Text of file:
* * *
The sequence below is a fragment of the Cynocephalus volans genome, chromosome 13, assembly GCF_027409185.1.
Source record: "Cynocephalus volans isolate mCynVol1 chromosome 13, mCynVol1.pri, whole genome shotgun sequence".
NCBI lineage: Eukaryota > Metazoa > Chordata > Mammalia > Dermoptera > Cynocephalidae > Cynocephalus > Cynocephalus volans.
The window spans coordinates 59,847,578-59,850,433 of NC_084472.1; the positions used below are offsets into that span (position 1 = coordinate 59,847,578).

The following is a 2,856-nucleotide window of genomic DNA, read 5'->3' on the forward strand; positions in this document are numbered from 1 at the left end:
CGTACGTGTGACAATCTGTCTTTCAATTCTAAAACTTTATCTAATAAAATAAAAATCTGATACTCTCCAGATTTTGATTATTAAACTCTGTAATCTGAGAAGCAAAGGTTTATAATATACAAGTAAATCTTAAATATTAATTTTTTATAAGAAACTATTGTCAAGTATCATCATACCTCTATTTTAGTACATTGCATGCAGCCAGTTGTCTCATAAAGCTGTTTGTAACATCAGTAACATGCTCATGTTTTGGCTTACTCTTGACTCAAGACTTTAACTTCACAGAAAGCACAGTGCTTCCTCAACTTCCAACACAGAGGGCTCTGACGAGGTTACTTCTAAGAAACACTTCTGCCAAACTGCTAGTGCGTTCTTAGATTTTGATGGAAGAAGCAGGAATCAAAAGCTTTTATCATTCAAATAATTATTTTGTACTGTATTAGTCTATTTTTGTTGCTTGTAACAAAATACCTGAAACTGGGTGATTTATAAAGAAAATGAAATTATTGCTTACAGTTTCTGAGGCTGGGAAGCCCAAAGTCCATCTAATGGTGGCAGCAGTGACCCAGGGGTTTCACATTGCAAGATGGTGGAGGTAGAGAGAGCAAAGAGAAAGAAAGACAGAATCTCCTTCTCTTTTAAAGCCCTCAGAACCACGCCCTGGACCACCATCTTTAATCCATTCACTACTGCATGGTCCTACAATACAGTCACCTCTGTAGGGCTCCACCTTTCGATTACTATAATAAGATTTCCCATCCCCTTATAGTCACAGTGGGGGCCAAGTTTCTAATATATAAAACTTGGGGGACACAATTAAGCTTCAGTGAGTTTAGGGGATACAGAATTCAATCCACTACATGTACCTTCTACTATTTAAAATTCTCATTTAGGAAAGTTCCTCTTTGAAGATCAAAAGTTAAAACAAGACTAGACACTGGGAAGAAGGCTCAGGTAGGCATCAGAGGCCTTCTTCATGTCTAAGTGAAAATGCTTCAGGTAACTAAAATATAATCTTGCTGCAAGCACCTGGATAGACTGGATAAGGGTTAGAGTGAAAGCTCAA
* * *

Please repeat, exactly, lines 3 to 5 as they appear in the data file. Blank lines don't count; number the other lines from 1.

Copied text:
NCBI lineage: Eukaryota > Metazoa > Chordata > Mammalia > Dermoptera > Cynocephalidae > Cynocephalus > Cynocephalus volans.
The window spans coordinates 59,847,578-59,850,433 of NC_084472.1; the positions used below are offsets into that span (position 1 = coordinate 59,847,578).

The following is a 2,856-nucleotide window of genomic DNA, read 5'->3' on the forward strand; positions in this document are numbered from 1 at the left end: